Developing Agents

Unet agents

Agents are the basic building blocks of the UnetStack. They exchange messages, provide services and implement network protocols. A UnetStack agent is a fjåge agent with some specific requirements. To make it easy to implement such agents, the UnetStack provides a UnetAgent base class to inherit functionality from.

The structure of a typical Unet agent looks like this:

import org.arl.fjage.*
import org.arl.unet.*

class MyAgent extends UnetAgent {

  void setup() {
    // this method is called when the stack is initialized
    // register services and capabilities that you provide here

  void startup() {
    // this method is called just after the stack is running
    // look up other agents and services here, as needed
    // subscribe to topics of interest here, to get notifications

  Message processRequest(Message msg) {
    // process requests supported by the agent, and return responses
    // if request is not processed, return null
    return null

  void processMessage(Message msg) {
    // process other messages, such as notifications here


If you do not need any of these methods, you can skip the definition as the base class provides default implementations. There are a several other methods that you can override to customize your agent, but these are less commonly needed and so we’ll skip them for now. You’ll come across them later.


Readers familiar with the fjåge agent lifecycle may wish to note that the setup() method is called from the init() method of the agent. The startup() method is called from a one-shot behavior scheduled during initialization. The processRequest() and processMessage() methods are called from a message behavior added during initialization.

Ping daemon

It’s easiest to illustrate with a simple toy example. Let us develop a ping deamon that will respond to incoming physical layer ping datagram with an empty datagram response. We will define a ping datagram as any datagram with protocol USER (12), and a response datagram as an empty datagram with protocol DATA (0).

import org.arl.fjage.*
import org.arl.unet.*

class PingDaemon extends UnetAgent {

  final static int PING_PROTOCOL = Protocol.USER

  void startup() {
    def phy = agentForService Services.PHYSICAL
    subscribe topic(phy)

  void processMessage(Message msg) {
    if (msg instanceof DatagramNtf && msg.protocol == PING_PROTOCOL)
      send new DatagramReq(recipient: msg.sender, to: msg.from, protocol: Protocol.DATA)


For readers who are new to Groovy, we show the equivalent Java code as well:

import org.arl.fjage.*;
import org.arl.unet.*;

public class PingDaemon extends UnetAgent {

  public final static int PING_PROTOCOL = Protocol.USER;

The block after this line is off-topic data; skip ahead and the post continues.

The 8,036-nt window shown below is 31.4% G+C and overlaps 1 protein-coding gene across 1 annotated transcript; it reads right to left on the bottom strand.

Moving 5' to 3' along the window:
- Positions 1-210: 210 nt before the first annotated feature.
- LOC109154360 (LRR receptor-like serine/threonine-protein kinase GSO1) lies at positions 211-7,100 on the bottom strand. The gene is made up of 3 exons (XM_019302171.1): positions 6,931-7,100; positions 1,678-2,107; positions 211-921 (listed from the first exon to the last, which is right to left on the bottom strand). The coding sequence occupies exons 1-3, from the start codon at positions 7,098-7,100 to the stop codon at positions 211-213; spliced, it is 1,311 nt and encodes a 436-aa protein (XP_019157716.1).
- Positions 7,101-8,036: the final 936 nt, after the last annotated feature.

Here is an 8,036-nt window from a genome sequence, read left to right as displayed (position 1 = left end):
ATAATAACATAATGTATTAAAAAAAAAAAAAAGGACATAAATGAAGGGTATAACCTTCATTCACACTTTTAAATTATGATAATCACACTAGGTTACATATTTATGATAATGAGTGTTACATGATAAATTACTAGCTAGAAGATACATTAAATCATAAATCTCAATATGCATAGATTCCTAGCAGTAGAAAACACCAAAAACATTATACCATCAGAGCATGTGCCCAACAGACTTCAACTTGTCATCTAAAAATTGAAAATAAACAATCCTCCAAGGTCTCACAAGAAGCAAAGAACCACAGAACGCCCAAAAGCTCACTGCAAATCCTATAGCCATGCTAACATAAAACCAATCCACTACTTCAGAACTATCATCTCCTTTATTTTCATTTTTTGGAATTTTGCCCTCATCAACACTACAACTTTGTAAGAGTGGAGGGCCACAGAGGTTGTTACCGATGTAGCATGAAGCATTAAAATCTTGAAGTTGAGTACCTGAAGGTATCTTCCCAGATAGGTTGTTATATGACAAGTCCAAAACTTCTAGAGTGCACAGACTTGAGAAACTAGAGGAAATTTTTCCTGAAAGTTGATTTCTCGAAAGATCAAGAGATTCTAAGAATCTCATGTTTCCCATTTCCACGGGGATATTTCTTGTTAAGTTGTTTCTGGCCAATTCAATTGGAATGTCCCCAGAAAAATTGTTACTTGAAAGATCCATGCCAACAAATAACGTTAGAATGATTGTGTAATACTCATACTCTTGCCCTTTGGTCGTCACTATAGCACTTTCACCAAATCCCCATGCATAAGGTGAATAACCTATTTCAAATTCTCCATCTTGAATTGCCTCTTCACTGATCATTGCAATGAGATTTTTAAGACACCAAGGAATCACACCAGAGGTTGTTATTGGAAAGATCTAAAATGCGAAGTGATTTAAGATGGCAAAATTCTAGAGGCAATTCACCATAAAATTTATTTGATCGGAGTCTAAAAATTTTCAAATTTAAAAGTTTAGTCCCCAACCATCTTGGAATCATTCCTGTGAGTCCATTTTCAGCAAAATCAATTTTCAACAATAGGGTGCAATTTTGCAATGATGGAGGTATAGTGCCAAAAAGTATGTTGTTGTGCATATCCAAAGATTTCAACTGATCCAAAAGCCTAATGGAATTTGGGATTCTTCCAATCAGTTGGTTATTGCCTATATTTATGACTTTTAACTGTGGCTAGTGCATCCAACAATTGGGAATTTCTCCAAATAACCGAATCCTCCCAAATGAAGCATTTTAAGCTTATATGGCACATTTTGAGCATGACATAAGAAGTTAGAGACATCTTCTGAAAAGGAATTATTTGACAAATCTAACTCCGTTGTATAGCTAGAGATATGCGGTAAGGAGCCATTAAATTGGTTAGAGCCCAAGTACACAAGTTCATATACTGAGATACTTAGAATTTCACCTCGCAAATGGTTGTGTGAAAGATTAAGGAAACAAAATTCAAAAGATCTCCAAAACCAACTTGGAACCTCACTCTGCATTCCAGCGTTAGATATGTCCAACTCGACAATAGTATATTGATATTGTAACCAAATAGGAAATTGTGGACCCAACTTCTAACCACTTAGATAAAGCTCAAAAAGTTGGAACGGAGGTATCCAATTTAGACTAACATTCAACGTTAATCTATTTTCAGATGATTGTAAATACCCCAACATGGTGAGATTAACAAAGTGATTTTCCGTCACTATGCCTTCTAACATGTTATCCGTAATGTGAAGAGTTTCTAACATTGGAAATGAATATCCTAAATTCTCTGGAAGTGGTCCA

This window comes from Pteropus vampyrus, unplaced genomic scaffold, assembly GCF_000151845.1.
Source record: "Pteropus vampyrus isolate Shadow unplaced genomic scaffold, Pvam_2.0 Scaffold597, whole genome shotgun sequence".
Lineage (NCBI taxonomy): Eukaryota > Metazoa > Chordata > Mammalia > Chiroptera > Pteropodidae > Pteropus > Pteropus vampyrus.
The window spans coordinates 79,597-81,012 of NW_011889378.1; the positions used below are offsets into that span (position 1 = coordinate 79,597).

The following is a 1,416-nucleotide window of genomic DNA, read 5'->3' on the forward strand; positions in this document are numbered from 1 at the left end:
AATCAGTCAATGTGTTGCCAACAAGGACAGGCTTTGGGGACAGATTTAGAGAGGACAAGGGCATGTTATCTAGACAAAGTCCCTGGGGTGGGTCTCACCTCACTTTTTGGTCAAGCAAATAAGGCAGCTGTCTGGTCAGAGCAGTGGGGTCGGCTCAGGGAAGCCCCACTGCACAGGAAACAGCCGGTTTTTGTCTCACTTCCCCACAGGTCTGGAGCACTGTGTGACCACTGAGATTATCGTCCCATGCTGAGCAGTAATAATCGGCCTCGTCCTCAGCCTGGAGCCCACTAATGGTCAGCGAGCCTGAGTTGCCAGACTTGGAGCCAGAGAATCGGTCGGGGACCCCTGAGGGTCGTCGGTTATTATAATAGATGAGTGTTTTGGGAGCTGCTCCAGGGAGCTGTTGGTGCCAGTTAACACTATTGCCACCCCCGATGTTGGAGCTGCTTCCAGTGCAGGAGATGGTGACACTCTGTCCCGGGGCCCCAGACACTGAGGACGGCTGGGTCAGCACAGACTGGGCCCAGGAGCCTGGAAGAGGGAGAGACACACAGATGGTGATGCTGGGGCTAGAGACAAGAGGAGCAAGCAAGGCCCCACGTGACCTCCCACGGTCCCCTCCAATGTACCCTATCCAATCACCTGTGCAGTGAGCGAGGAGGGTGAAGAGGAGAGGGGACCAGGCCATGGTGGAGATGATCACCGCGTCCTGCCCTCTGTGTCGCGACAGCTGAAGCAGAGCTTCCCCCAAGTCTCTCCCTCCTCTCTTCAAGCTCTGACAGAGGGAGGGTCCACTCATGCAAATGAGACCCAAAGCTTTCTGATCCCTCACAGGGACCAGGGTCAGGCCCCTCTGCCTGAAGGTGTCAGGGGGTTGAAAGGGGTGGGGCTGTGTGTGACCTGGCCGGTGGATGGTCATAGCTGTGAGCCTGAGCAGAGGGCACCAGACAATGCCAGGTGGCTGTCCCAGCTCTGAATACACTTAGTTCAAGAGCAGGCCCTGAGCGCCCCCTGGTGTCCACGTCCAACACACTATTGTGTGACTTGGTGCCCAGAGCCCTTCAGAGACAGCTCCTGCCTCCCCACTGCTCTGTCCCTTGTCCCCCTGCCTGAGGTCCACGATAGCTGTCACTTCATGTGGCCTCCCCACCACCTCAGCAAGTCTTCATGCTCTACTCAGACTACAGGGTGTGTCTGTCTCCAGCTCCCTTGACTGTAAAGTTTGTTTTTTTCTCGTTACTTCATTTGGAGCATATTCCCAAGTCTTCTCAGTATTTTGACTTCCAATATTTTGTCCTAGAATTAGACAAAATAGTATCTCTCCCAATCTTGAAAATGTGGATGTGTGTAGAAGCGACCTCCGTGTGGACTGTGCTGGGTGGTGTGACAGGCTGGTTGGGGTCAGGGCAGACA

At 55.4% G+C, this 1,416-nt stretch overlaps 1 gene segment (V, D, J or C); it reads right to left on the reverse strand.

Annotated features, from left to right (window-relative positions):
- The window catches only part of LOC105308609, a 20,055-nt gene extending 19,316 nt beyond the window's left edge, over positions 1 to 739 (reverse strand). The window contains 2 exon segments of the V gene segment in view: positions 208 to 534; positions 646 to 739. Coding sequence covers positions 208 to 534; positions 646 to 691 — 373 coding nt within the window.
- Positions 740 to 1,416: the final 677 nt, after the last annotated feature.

public void startup() {
    AgentID phy = agentForService(Services.PHYSICAL);

  public void processMessage(Message msg) {
    if (msg instanceof DatagramNtf && msg.getProtocol() == PING_PROTOCOL) {
      DatagramReq req = new DatagramReq(msg.getSender());


Let’s walk through the above code. Our agent does not provide any named services or capabilities, so we we skip the setup() and processRequest() methods. The startup() method looks up the agent providing the physical layer services, and subscribes to any notifications from this agent. These notifications will inlcude a DatagramNtf when a datagram is received from another node. The processMessage() method checks for datagram notifications with protocol USER (12), and responds with a DatagramReq to send an empty message of protocol 0 to the peer node. The recipient for this request is the physical layer agent (sender of the notification message). The ‘to’ field of the datagram to be sent is set to the ‘from’ field of the incoming datagram.

The above code is available in the samples folder (samples/ping/PingDaemon.groovy). A script to simulate 3 nodes with ping daemons is provided in the same folder. We will take a look at the simulation script in detail in the Running Simulations chapter, but let’s simply run the simulation script (samples/ping/ping-sim.groovy) for now:

3-node network with ping deamons

You can interact with node 1 in the console shell. For example, try:
> ping 2
> help ping

When you are done, exit the shell by pressing ^D or entering:
> shutdown


Now, you have the simulation running and a console shell open on node 1. Try:

> phy << new DatagramReq(to: 2, protocol: Protocol.USER)
TxFrameNtf:INFORM[txTime:12782000 type:CONTROL]
RxFrameNtf:INFORM[type:CONTROL from:2 to:1 proto:0 rxTime:14417667 (0 bytes)]

We sent a DatagramReq to the phy agent to send a datagram with protocol USER (12) to node 2. The AGREE response confirmed that the phy agreed to send the datagram. Shortly after, the TxFrameNtf told us that the datagram was transmitted. Once the datagram reached node 2, our ping daemon on that node responded to it by sending us a datagram with protocol 0 back. Once this arrived at node 1, we got a RxFrameNtf informing us of the arrival.

You could look up the timestamps of the transmitted and received datagrams and compute the response time. It’s convenient to define a command to do this for us. We define a ping command using a closure: